Kardar's text is more technically demanding and more of a slog to read than Sethna's. It is, however, the most lucid presentation of the material I have yet encountered. Kardar develops the subject carefully and rigorously, filling in conceptual gaps that are traditionally left unaddressed. I am writing a dissertation on statistical physics, so I consider myself very familiar with the field, but I still learned a huge amount from reading Kardar. There were many places where he presented material I had previously encountered in a novel manner that finally made things click. The first volume of his text covers thermodynamics and traditional single-ensemble topics in stat. mech. The second volume discusses scaling and renormalization, and is by far the best introduction to these topics I have ever read. Kardar includes a number of very interesting problems (although not quite as interesting as Sethna's), and many of them are solved. The text is at the graduate level, but I think it can be tackled by a motivated upper-level undergraduate.

Which one of these books would I recommend? It depends on what you're looking for. If you're not a physicist and want a fairly advanced introduction to statistical mechanics, Sethna is the way to go. He covers a broader range of topics, is less focused on training physicists, and is a more entertaining read. If you have studied stat. mech. at an undergraduate level and want a more rigorous understanding of the fundamentals, or if you're really interested in the foundations of the discipline rather than its myriad applications, I would recommend Kardar. If you're fairly new to stat. mech. and want to develop an understanding of the field that will allow you to tackle the professional literature, read Sethna first, then Kardar.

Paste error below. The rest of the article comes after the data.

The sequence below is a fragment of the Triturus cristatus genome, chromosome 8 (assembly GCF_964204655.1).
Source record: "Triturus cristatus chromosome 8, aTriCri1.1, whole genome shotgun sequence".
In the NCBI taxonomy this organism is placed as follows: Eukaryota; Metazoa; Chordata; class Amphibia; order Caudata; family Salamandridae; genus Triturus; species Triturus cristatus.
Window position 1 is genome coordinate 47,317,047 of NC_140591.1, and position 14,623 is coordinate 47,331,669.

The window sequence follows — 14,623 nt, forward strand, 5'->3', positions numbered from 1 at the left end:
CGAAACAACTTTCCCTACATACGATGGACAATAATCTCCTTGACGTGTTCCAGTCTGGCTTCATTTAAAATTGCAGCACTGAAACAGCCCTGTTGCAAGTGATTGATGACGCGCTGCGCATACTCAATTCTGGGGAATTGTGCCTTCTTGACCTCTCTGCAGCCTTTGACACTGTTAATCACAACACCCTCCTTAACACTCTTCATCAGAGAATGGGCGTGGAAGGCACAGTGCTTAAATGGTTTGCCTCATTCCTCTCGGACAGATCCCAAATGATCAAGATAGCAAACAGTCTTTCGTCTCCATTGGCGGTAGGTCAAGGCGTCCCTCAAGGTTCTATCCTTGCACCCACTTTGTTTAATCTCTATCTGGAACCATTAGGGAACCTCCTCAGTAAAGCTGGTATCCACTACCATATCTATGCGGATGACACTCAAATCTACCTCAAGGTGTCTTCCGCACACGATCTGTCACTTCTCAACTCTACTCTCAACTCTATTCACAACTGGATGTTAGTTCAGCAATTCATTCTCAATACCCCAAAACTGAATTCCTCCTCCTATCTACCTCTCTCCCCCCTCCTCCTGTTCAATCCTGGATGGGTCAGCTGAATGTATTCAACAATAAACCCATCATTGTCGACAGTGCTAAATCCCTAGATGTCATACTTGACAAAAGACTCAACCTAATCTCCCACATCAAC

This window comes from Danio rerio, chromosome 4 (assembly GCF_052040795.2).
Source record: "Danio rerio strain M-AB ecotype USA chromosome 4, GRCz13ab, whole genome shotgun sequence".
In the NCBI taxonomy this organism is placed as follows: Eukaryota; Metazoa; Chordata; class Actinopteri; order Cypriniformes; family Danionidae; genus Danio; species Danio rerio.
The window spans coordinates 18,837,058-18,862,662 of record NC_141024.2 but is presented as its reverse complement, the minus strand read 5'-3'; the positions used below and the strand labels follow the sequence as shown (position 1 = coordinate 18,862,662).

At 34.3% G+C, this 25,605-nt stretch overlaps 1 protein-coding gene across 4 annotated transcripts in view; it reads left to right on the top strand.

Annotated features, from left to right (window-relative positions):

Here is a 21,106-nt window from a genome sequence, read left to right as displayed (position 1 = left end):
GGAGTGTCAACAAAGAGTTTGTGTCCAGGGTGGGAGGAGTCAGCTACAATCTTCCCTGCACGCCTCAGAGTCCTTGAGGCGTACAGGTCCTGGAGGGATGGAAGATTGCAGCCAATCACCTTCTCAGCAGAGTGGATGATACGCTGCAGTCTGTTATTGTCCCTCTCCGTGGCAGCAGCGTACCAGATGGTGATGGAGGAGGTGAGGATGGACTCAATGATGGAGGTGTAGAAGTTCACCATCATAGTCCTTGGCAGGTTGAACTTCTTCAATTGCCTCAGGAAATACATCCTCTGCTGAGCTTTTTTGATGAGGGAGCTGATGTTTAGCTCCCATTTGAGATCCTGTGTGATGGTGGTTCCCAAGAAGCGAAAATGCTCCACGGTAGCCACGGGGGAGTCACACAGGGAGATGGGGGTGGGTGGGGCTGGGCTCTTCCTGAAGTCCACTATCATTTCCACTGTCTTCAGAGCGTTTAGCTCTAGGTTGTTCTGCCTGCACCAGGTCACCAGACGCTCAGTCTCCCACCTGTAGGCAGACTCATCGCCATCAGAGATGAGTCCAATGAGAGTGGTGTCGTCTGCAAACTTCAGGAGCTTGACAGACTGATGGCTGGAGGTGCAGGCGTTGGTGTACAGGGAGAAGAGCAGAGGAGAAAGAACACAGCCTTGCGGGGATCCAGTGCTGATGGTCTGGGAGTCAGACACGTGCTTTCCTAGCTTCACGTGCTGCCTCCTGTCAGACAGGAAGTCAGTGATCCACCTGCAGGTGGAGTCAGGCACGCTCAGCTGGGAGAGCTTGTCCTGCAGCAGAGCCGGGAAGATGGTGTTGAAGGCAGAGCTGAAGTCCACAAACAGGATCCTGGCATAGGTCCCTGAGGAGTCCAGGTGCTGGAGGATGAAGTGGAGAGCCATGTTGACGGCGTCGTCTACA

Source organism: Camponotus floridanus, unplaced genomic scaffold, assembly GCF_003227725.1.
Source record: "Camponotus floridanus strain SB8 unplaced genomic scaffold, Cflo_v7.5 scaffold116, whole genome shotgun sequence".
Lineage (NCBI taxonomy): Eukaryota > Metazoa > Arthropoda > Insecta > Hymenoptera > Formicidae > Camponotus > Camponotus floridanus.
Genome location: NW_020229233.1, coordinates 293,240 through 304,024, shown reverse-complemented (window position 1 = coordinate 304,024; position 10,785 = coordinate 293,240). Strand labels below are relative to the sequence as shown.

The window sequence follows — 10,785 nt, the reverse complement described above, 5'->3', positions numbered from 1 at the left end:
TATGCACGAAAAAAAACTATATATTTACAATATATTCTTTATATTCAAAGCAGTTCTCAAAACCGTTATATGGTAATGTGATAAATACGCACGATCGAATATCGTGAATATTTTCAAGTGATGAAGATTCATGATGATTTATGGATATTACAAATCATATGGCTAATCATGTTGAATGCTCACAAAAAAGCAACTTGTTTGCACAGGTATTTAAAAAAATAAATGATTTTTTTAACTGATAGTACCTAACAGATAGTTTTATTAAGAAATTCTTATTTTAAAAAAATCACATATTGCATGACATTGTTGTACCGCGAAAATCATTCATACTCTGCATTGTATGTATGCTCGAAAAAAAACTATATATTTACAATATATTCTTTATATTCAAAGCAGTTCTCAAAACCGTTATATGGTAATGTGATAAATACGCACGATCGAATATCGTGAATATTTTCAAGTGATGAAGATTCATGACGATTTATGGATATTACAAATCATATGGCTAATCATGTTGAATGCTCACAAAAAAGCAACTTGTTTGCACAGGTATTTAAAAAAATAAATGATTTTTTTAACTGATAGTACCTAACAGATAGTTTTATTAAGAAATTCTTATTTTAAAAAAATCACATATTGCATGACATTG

I linked to a pdf of Sethna's book, which should allow you to evaluate it to see if it's the kind of thing you want to buy. There's no (legal) online version of Kardar's book, but the book is an expansion of his lecture notes available from MIT OpenCourseWare: here and here. The notes give a good sense of the technical level of his discussion in the textbook and the topics he covers.

I'll bite: Two textbooks on the level of upper-division undergraduate physics for classical dynamics that I've read are:

Classical Dynamics of Particles and Systems by Thornton and Marion

Classical Mechanics by John Taylor

Both cover roughly the same material, but Taylor gives an introduction to fluid mechanics equations in one of the later, optional, chapters that I believe Thornton and Marion do not cover. Thornton-Marion covers gravitation and theory of scalar potentials better.

The two books differ mainly in the way that they present the material. Taylor is very straightforward, easy to understand, and has clear examples with helpful diagrams. Thornton-Marion is very mathematical, requiring at times taking a break to derive a formula in order to follow the discussion. Thornton-Marion is in general less clear for a first read-through or an attempt to refresh if understanding is cloudy, but it excels in the problem sets and worked examples; the problems are very challenging and working through them is a good way to develop an understanding of the material. Taylor's problems are adequate, but they are not as difficult as Thornton-Marion's and

feelmore like textbook problems than the open-ended problems of T-M that are more like what a physicist would encounter.All in all, however, I would heavily recommend Taylor over Thornton-Marion. It is simply much, much, clearer, gives a better understanding of the topic, and is a pleasure to read. This is especially true if you are learning about the topic for the first time! Thornton-Marion could be useful for studying if you work through problems and have the solutions manual for checking them. If you already know the material well, T-M might be better as a concise reference guide, but Taylor is not shabby as a reference if you know what you are looking for.